It is just one of several intriguing findings in a new study published in the November issue of the prestigious New England Journal of Medicine. Prashant Mahajan, MD, MPH, MBA (Wayne State University ), John D. Hoyle, Jr., MD (Michigan State University), and Rachel M. Stanley, MD (University of Michigan) were involved in critical revision of the research.
The study, titled Epidemiology of Blunt Head Trauma in Children in U.S. Emergency Departments, examined records of 43,399 children across a number of major hospitals. The data was broken into three distinct age groups: less than 2 years, 2 to 12 years, and 13 to 17 years.
The primary mechanism of head injury for children younger than 2 was falls from elevation. For children ages 2 to 12, the primary cause of head injury was also falls from elevation. The more interesting results presented themselves in the group of children ages 13 to 17. The 3 primary mechanisms of head injury were assault, sports, and being an occupant of a motor vehicle crash. And on the whole, boys accounted for 62% of head injuries across all age groupings.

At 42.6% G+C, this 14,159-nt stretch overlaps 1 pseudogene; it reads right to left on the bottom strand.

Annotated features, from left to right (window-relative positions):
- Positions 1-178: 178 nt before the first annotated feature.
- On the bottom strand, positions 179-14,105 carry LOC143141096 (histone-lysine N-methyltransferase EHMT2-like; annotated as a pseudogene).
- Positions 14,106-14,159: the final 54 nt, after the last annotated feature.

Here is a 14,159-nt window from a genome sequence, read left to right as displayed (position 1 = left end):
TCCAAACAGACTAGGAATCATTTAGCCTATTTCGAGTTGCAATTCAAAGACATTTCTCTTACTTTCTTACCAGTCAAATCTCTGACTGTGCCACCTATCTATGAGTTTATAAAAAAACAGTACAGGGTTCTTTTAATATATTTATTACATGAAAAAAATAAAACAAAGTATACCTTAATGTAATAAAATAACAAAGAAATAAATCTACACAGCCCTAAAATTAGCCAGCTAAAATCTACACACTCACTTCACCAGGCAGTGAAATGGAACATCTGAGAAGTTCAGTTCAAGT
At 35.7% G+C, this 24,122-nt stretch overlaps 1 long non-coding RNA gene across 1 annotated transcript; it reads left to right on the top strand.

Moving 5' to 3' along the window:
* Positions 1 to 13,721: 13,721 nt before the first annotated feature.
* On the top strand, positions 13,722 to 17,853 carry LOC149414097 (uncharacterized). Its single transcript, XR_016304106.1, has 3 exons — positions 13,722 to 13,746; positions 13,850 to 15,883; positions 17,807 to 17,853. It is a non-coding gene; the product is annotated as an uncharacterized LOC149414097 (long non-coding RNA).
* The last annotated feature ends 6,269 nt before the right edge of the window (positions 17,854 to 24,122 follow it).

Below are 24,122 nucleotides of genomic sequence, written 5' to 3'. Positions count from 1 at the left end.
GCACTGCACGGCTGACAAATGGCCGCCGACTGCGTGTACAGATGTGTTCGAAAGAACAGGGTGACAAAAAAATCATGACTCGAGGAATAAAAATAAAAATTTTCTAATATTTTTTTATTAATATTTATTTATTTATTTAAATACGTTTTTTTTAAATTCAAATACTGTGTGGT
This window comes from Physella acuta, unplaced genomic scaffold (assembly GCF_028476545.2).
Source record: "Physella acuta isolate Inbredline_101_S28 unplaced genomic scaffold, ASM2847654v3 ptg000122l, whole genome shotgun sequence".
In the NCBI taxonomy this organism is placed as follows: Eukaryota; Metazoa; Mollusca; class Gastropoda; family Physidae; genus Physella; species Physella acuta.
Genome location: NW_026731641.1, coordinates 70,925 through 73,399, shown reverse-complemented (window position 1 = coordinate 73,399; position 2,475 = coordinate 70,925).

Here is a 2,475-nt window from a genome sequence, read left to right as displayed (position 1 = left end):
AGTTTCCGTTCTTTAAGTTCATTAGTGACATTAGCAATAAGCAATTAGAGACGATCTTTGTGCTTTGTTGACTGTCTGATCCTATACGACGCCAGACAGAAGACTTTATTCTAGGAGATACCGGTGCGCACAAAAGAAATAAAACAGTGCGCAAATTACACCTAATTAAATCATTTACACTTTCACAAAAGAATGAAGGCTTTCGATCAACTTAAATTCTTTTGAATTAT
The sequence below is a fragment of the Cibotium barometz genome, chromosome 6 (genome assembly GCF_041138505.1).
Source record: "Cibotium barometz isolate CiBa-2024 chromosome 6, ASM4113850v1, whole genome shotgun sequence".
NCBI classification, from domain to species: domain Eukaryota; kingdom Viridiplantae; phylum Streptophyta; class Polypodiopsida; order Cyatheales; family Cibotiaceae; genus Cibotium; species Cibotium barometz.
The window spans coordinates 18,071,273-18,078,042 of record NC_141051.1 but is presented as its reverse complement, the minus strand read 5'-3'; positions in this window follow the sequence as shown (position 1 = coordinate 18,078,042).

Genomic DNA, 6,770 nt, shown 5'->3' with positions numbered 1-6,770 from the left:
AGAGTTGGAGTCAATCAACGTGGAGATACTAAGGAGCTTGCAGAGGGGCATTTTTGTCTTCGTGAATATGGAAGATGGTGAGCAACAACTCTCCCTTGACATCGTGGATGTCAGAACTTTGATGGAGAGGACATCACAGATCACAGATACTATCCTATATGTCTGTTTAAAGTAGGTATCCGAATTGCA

As for the impact of their findings, the researchers believe that “this prospective, multi center study provides more detailed and representative clinical and radiographic information about the spectrum of traumatic brain injuries in children than is available in previous studies of administrative databases or from single institutions. Our findings may be useful in the development of future injury-prevention measures and age-stratified targeted interventions, such as campaigns to promote the use of bicycle helmets and automobile restraints.”
All relevant study data can be found in the Supplementary Appendix.
Photo Credit: North Carolina School of Science and Mathematics (NCSSM)